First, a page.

Leonard Chamberlain Trust
Leonard Chamberlain was a draper in the Market Place of Hull. In his Will dated 19th August 1716, by which he founded Chamberlain's Charity, he left property and estates in Sutton and Stoneferry as well as at Fitling, Selby, Dunswell and Hessle. In the latter case he owned Hesslewood House until his death in 1716.
It would seem that Leonard Chamberlain inherited a good deal of his property and he also married into a family of some position, his wife being Catherine, the daughter of Mr Tomlin of Riby, Lincolshire, who died in 1696.
Unfortunately, the Chamberlain's had no surviving children and in his Will, Chamberlain made generous and important bequests and Unitarian Trustees have seen to it that the terms of the Will have been honoured for nearly three hundred years. The almshouses in Sutton and the name Chamberlain Street and Chamberlain Road in Stoneferry have ensured he has a place in Hull and Sutton's local history.
Chamberlain was a prominent Presbyterian. Early non-conformity in Hull took its strength from an active group of Puritan clergy within the Established church. In the 1650's the nave of Holy trinity church, for instance, was being used for Presbytyrian meetings, led by John Shawe. He was followed by a Mr Anderson, who was described by the traditional church as "a dangfgerous person and a concealed Presbyterian." On the 24th August 1662, known as "Black Bartholomew", all non-conformiust ministers in the area who could not consciously give their assent to all in the Prayer Book were turned out of their livings. Mr Josiah Houldsworth was ejected in Sutton. It is not clear where meetings were held following this purge but presumably this was in the homes of these dissenters. Samuel Charles was imprisoned, the authorities did not accuse him of undermining doctrine, but rather that, to quote: "We have a Protestant Church". Samuel Charles wanted one Church too many because dissenters threatened the restoration of the Church and State. Leonard Chamberlain himself was put under house arrest in 1685, not because of his faith but because the Duke of Monmouth staged a rebellion at Sedgefield and it demonstrated the political danger of the Presbyterians. When the trouble died down, Chamberlain and the others were freed. Dissenters remained restricted and so the whole history of Bowlalley Lane church was of a people arguing to sweep away the narrow and corrupted governing regime: and as a disenfranchised minority it petitioned parliament for a whole range of liberties leading up to the 1832 Reform Bill to make Parliament credible. Agitation still took place when a defined Unitarianism had arrived, which is why much Unitarianism supported the bourgeois 1789 French Revolution.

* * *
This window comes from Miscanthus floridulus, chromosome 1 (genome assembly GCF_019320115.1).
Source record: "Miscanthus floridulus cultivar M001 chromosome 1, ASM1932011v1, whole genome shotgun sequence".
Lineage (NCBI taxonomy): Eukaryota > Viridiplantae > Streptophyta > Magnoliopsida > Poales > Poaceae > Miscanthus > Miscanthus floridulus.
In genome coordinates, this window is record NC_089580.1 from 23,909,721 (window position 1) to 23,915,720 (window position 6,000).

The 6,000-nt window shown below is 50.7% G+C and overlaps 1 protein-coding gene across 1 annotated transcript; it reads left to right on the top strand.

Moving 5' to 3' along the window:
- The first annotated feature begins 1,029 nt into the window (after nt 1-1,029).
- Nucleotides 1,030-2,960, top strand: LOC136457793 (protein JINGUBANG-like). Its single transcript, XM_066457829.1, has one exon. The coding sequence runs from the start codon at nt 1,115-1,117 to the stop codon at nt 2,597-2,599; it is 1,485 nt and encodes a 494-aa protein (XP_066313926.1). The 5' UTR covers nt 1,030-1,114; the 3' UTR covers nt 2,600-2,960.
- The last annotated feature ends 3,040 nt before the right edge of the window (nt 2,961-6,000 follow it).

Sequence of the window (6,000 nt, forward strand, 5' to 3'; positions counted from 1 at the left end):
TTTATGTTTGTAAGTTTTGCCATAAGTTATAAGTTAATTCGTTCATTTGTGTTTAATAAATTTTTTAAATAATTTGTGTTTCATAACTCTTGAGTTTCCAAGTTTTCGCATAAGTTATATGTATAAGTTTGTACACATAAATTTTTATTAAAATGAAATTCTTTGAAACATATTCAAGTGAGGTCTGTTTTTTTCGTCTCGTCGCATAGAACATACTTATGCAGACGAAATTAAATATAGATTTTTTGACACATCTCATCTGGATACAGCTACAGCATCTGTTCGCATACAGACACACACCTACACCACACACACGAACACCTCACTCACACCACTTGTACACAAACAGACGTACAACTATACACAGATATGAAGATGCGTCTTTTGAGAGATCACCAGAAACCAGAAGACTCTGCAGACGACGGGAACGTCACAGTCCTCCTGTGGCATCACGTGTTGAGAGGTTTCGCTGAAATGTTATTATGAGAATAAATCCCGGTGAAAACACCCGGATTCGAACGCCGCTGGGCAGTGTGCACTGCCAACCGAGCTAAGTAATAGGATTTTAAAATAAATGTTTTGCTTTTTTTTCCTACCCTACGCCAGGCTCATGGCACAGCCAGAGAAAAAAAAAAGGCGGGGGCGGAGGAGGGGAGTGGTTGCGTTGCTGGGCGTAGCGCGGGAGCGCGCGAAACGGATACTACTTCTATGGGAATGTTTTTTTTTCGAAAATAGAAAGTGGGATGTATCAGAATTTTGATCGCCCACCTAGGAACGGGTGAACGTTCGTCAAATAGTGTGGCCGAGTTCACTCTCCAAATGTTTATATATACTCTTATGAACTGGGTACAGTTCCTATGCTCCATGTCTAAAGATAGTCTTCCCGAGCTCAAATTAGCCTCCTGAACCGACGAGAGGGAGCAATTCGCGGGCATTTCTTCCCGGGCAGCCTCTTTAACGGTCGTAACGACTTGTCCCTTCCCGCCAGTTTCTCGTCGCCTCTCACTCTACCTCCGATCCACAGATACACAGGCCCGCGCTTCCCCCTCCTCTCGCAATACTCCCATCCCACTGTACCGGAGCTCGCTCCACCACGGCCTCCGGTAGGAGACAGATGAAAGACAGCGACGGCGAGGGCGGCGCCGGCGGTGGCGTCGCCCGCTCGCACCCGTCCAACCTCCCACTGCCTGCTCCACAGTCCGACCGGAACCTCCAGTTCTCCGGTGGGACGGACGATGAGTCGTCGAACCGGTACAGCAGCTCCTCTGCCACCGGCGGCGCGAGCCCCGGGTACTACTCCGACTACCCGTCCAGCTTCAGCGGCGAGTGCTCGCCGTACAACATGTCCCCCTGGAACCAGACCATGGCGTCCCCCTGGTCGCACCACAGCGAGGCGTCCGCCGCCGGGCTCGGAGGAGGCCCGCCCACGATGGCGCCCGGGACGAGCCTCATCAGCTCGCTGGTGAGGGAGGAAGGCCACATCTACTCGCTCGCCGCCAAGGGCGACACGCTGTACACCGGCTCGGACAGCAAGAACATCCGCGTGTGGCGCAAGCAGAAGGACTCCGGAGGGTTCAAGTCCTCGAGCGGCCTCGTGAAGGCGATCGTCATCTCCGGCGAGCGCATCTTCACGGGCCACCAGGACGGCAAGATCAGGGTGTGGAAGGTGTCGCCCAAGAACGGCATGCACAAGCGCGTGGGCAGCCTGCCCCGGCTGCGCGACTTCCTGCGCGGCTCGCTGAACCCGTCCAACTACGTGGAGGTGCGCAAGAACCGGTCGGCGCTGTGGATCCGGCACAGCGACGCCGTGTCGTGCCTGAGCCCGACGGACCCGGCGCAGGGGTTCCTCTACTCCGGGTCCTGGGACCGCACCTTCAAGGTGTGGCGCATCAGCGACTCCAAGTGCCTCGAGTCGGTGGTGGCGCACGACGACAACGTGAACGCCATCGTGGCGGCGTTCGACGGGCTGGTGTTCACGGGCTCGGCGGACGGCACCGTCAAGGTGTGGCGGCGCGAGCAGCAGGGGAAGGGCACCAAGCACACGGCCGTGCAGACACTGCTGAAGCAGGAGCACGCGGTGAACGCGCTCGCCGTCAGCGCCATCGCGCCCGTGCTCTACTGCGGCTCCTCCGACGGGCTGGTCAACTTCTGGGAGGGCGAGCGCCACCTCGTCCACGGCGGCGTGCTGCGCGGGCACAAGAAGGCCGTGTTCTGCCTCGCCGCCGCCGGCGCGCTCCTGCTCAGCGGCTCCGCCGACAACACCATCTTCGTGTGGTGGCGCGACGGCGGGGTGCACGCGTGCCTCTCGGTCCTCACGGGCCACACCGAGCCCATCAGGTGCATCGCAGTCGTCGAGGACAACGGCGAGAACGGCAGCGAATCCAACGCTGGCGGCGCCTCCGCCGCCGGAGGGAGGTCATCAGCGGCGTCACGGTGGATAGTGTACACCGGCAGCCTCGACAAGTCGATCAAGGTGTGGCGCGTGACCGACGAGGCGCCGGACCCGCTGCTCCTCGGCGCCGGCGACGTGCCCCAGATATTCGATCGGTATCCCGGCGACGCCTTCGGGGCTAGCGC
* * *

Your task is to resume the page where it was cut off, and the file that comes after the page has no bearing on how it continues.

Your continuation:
All the ministers who had been ejected from their livings for their Puritan views including Josiah Houldsworth, and the ministers of Hessle, Cottingham, Bridlington, Selby and Shipton were remembered in Chamberlain's Will. This has now been reduced to just three - the ministers of the Hull church and those at Bridlington and Cottingham.
From the rents of his farms at Sutton and Stoneferry, Leonard Chamberlain gave £5 yearly to the schoolmaster "that teaches scholars in that School-house or chamber over the hospital, built and given to the town of Hessle (or Hassle as it was then known) by the late Revd. Joseph Wilson." He also granted £1 to each of the three poor people who inhabited the three lower rooms under the school house.
When the building was pulled down in 1921, the proceeds of £702.7s.6d were divided equally between two local charities - the Wilson and Chamberlain Foundation and the Hessle United Charities. In fact, even today, the Trustees make payments to the latter charity.